Back in May, as part of a number of designed experiments related to local search, we observed a big shift in the Google search results for a number of local service and retail queries. I documented some of the observations in May’s column: “Was the Penguin Update in Fact the Honey Badger Update?“
I hypothesized that the Google Penguin update favored directory sites; both Internet Yellow Pages (IYP) sites and vertical listing aggregator sites at the expense of actual local business sites. This was odd because for the past two years, Google had been favoring and featuring local listings over these directories. So much in fact, that the traffic levels at most IYPs had declined.
Here is an example of a Google search engine results page (SERP) from May:
Since May, Google has made a number of algorithm changes. This week I reran the same queries. I was surprised to observe that the directory listings were still occupying the most favorable “blue link” organic positions surrounding the local listings. In fact, the first true local business isn’t listed until the fifth organic position.
Just for comparison I ran the same queries on Bing. Below, the query “Plumbers Danbury” is displayed.
While not as many directory links were present, still the first two organic positions were occupied by yellowpages.com and elocalplumbers.com.
This made wonder if the changes had impacted IYP usage and traffic. As we pointed out in the 15miles/Localeze Local Search Study conducted by comScore, IYP traffic and usage have declined over the past year. So did the algorithm move by Google breathe new traffic into the IYP and directory vertical?
While not a scientific cause-and-effect study, the following results from Google Trends might indicate that there has been a relationship to SERP change favoring IYPs and traffic increases:
Note the increase in traffic starting in the April/May time frame. Yellowpages.com and superpages.com have both experienced substantial increases in unique daily visitors.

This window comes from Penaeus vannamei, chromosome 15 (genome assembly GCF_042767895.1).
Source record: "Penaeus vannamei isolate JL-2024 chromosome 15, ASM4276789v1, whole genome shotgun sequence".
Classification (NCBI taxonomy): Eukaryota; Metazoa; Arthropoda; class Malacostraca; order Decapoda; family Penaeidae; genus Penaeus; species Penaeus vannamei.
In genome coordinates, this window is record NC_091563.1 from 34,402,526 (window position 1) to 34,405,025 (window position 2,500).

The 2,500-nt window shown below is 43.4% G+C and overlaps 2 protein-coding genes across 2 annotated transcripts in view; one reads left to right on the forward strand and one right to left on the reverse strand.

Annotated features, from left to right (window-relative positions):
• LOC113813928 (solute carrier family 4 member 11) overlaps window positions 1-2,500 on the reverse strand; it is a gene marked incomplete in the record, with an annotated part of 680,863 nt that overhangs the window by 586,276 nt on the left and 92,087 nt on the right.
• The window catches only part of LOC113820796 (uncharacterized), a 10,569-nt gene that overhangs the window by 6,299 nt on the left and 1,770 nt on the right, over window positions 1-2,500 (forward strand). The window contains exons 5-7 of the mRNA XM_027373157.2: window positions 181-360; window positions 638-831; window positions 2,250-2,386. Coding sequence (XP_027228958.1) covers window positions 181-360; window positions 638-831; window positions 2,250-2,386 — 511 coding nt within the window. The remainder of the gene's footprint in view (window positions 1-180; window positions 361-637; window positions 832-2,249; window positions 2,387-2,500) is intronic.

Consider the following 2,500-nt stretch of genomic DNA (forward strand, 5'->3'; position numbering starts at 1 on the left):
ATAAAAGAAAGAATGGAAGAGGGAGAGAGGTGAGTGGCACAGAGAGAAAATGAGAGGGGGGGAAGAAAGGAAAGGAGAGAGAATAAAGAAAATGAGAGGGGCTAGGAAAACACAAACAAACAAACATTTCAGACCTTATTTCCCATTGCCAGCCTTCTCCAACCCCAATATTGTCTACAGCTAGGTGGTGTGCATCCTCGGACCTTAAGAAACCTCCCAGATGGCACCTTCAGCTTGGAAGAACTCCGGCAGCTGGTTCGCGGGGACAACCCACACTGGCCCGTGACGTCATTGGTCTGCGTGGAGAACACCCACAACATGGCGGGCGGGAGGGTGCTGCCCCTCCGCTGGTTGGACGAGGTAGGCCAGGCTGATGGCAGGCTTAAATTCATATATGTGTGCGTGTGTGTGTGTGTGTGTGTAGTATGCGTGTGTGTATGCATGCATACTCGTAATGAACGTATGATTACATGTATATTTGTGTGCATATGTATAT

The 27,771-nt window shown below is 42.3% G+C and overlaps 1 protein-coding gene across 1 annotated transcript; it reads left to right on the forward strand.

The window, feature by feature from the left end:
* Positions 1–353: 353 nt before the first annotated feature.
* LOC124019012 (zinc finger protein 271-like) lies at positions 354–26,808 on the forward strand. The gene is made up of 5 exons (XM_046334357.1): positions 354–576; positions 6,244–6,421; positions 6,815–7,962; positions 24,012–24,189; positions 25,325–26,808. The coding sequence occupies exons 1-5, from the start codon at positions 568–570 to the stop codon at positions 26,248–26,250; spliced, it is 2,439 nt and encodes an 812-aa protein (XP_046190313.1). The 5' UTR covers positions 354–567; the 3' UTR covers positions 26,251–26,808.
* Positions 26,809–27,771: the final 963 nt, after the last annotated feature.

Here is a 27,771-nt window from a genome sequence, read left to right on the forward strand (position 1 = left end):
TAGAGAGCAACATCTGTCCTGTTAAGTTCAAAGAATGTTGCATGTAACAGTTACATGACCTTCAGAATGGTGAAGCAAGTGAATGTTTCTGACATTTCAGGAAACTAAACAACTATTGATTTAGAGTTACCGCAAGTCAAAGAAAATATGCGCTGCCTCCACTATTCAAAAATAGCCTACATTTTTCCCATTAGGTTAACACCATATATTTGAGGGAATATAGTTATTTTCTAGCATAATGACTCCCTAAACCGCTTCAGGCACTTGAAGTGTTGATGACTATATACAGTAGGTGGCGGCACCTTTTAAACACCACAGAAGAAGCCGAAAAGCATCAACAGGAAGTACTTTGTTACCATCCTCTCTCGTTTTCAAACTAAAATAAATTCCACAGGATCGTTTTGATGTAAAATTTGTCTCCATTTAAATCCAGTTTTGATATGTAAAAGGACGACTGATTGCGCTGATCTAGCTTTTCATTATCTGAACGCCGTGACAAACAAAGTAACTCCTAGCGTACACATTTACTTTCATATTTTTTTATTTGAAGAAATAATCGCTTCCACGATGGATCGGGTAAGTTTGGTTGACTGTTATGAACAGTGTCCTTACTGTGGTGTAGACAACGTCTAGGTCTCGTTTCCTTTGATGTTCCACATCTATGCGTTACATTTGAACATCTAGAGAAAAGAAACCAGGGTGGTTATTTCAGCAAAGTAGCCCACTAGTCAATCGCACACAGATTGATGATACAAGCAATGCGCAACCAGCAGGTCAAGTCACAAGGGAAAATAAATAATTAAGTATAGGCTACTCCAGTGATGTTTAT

My original advice from May’s column was:
“I propose advertisers monitor their positions for now and take a wait-and-see approach. The local search space is vital to Google’s success and future growth. As Google shifts its strategy to more semantically-based search algorithms, I am sure we will see many anomalies that it will quickly revise. So give it a month; if it hasn’t changed, I’ll be refreshing my old column on directory advertising optimization.”
Based on the fact that the local search results continue to favor directories, listing aggregators, etc., it’s time to adjust your local strategy. First, review your local website traffic generation over the past few months: has it declined from last year/quarter? If yes, take a look at your specific organic search traffic to see if that is the root cause of any decrease. If yes, review your website content to ensure the content is optimized with localization (city, town, neighborhood, etc.) keywords and phrases. Review your website’s local inbound links: do you have links from local sources like the chamber of commerce, business partners, the BBB, etc.?
Second, review your local directory and IYP advertising strategy/plan. If cost-effective, consider investing in performance-based ads to recapture any lost leads as a result of the position changes.
Of course, the best scenario in today’s environment is that your business appears in a favorable position in the local listings section. Next month we’ll update our list of techniques for optimizing your local business listings.
Sandy Rubinstein is the CEO of the independently female minority-owned marketing and advertising firm DXagency. ClickZ caught up with her to find out about her role as CEO, and what advice she would give to women who want to work in the digital industry.
Effective app marketing is not about generating app page traffic, but rather about ensuring your app is discovered by targeted and relevant users who will install your app and use it regularly.
The use of psychology in marketing and sales is not new, but it may be more useful than ever in an attention economy where time is precious and focus is rare. How can you tap into a demanding consumer to check whether there is an actual interest in your product?
A recent rise in the need for higher scalability and agility has led people to start looking at deploying their CMS to the cloud. With the multitude of devices and platforms currently available, the headless architecture is being viewed as the modern answer to these problems.